…the arrest of Ian took place after the officers burst into his residence. But, under state law, an officer may not enter a residence to make a warrantless arrest unless “the arrest may be lawfully made without warrant” and the person consents or there are exigent circumstances. Tex.Code Crim. Proc. art. 14.05. Before we can consider whether the officers had authority to enter the residence under Article 14.05, we must first determine whether the initial arrest of Ian could be lawfully made without a warrant. A police officer may arrest an individual without a warrant only if (1) there is probable cause with respect to that individual and (2) the arrest falls within one of the statutory exceptions. One of those exceptions, Article 14.01(b), provides that “a peace officer may arrest an offender without a warrant for any offense committed in his presence or within his view.”…
The test for probable cause for a warrantless arrest under [article 14.01(b)] is whether at that moment the facts and circumstances within the officer’s knowledge and of which he had reasonably trustworthy information were sufficient to warrant a prudent man in believing that the arrested person had committed or was committing an offense.
An offense is deemed to have occurred within the presence or view of an officer when any of his senses afford him an awareness of its occurrence. However, the information afforded to the officer by his senses must give the officer reason to believe that a particular suspect committed the offense.
Consider again the facts and circumstances before the officers that night. There is an unsubstantiated, anonymous tip that someone at the Steelman residence is dealing drugs. The officers walk up to the house, peer into the house through a small crack in the window blind, and, by their own admission, observe no criminal activity. They then knock on the door. Ian steps out and closes his door. They smell the odor of marijuana in the air but not on Ian himself. Given those circumstances, what did the officers have probable cause to believe? Certainly they had probable cause to believe that someone, somewhere, was or had been smoking marijuana. But, did the mere smell of marijuana in the air give the officers probable cause to believe that Ian possessed marijuana? No. This Court has recognized that odors alone do not authorize a search without a warrant. Why, then, did the officers burst into the house? What offense, if any, did they observe Ian committing? The State argues that given the anonymous tip and the odor of burned marijuana, the officers had probable cause to believe an offense, possession of marijuana, had been committed in their presence. We disagree.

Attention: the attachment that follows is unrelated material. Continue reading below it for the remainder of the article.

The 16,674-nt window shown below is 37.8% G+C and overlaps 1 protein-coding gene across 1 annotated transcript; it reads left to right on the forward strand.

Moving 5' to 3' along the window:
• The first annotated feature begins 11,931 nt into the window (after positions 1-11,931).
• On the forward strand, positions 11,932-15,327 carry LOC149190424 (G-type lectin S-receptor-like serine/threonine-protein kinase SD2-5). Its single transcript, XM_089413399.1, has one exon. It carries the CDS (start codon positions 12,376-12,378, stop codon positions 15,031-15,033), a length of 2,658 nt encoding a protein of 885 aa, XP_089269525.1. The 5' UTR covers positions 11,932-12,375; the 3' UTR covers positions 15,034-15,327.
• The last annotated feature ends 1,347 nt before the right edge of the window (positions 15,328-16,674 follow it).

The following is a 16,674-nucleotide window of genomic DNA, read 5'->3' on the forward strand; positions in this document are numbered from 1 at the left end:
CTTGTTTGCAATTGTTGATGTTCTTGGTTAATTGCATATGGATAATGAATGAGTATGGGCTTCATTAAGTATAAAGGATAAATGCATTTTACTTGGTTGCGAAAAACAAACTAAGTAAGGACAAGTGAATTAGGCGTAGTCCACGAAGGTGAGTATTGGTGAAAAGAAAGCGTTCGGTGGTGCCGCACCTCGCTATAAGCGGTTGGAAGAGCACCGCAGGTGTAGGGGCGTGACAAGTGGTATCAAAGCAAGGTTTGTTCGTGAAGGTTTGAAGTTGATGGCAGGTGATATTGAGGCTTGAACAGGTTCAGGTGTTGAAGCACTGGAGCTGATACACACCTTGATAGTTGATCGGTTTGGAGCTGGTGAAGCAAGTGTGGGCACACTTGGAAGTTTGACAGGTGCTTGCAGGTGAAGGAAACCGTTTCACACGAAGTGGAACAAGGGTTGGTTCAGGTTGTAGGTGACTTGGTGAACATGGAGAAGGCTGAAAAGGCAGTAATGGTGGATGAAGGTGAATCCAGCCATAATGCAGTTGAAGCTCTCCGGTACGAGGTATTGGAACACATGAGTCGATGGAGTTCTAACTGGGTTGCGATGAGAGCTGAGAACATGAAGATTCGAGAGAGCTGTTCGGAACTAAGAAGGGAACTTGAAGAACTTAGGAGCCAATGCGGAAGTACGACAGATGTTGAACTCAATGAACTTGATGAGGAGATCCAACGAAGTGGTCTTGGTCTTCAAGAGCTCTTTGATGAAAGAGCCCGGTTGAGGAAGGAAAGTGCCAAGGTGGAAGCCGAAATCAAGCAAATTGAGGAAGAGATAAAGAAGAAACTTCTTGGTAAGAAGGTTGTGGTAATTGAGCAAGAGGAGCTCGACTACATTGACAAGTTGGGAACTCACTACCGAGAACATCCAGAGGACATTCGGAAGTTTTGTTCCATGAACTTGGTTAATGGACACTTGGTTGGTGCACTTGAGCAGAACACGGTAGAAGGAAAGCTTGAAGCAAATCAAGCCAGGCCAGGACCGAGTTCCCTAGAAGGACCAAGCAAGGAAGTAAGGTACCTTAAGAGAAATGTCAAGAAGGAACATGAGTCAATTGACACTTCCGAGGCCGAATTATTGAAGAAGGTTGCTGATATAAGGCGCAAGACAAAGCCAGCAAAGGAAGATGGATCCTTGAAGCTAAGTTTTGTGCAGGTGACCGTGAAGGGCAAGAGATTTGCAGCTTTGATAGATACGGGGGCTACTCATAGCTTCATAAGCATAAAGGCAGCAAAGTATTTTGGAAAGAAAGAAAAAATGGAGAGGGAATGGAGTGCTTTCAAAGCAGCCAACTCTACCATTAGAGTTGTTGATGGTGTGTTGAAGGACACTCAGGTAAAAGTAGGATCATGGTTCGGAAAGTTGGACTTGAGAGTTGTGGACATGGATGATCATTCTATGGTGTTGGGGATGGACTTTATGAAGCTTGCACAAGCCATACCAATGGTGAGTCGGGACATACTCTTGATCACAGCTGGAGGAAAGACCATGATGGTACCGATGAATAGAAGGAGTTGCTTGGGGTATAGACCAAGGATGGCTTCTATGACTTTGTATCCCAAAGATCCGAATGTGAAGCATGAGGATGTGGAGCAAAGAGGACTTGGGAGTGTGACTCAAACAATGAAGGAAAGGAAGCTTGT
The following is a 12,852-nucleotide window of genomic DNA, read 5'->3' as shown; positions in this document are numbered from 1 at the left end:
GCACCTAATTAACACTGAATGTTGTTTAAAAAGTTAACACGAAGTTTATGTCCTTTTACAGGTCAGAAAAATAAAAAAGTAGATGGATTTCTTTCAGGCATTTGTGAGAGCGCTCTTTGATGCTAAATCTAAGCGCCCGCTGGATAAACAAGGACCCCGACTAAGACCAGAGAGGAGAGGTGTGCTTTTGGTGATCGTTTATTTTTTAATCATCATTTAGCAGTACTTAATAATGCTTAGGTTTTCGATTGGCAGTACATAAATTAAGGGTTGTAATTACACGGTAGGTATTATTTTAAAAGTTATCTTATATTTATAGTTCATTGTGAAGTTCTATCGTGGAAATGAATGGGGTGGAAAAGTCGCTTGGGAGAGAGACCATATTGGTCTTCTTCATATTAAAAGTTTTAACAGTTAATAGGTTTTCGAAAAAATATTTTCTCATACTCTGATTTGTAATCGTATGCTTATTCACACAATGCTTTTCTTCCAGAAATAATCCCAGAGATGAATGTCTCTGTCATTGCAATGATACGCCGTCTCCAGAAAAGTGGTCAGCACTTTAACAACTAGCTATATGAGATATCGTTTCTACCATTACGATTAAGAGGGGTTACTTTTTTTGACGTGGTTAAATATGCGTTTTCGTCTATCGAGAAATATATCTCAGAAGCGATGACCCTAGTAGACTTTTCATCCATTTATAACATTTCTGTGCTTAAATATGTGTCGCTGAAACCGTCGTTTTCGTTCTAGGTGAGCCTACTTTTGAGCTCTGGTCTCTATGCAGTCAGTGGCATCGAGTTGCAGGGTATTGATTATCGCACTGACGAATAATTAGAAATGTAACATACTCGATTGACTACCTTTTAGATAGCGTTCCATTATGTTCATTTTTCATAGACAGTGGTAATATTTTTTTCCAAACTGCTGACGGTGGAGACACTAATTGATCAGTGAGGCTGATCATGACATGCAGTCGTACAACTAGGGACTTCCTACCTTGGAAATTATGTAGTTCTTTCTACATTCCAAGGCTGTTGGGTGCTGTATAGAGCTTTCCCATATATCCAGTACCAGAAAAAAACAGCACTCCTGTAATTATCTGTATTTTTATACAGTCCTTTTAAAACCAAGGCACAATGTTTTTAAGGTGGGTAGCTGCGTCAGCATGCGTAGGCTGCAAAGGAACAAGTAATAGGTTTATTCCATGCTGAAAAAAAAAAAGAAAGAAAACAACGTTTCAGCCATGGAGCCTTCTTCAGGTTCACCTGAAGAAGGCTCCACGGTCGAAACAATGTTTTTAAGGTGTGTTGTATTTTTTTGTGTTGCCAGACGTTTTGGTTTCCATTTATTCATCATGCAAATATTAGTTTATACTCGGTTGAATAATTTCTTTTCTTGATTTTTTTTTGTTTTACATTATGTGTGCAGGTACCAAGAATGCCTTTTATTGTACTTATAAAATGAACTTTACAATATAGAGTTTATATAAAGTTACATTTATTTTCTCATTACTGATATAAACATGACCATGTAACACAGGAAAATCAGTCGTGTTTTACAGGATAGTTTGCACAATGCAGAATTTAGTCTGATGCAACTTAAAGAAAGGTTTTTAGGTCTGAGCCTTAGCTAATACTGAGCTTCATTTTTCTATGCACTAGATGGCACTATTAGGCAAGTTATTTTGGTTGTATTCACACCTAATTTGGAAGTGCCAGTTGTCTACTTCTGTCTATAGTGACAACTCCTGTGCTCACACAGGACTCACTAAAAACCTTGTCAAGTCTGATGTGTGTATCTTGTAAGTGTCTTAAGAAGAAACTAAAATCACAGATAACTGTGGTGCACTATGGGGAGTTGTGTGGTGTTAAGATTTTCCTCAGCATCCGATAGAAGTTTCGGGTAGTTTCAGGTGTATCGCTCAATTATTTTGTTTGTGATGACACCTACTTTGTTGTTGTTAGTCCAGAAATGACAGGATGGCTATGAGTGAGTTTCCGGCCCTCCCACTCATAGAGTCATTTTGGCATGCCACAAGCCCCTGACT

First of all, a mere anonymous tip, standing alone, does not constitute probable cause. In this case, the tip, that someone at the residence was dealing drugs, did not amount to anything. The tip was never substantiated, and none of the occupants were ever charged with drug dealing.
Second, the mere odor of burning marijuana did not give the officers probable cause to believe that Ian had committed the offense of possession of marijuana in their presence. The odor of marijuana, standing alone, does not authorize a warrantless search and seizure in a home. An arresting officer must have specific knowledge to believe that the person to be arrested has committed the offense. Officers in this case had no idea who was smoking or possessing marijuana, and they certainly had no particular reason to believe that Ian was smoking or possessing marijuana.
Given the evidence before it, the trial court in the instant case could have reasonably concluded that the arrest of Ian was not lawfully made without a warrant because the arresting officers did not have probable cause to believe that Ian had committed an offense in their presence. Since the officers had no authority to make a warrantless arrest under article 14.01(b), they had no authority (under article 14.05) to enter the residence without a warrant and conduct a search, and any evidence seized as a result of those illegalities was tainted and subject to suppression. Therefore, the Court of Appeals did not err in upholding the trial court’s decision to grant the motion to suppress. We affirm the judgment of the Court of Appeals.” (Citations omitted)
Again, this article deals with smell alone at a static private location. What the occupant of a dwelling says or does in this initial encounter can often yield “consent” or add to police probable cause to conduct a warrantless search. This is why the police will try to threaten or coerce so-called consent or try and make other observations to bolster their probable cause concerning those occupants that were stupid enough to open their door for knocking police in the first place.
David Sloane – Attorney
Public Information Officer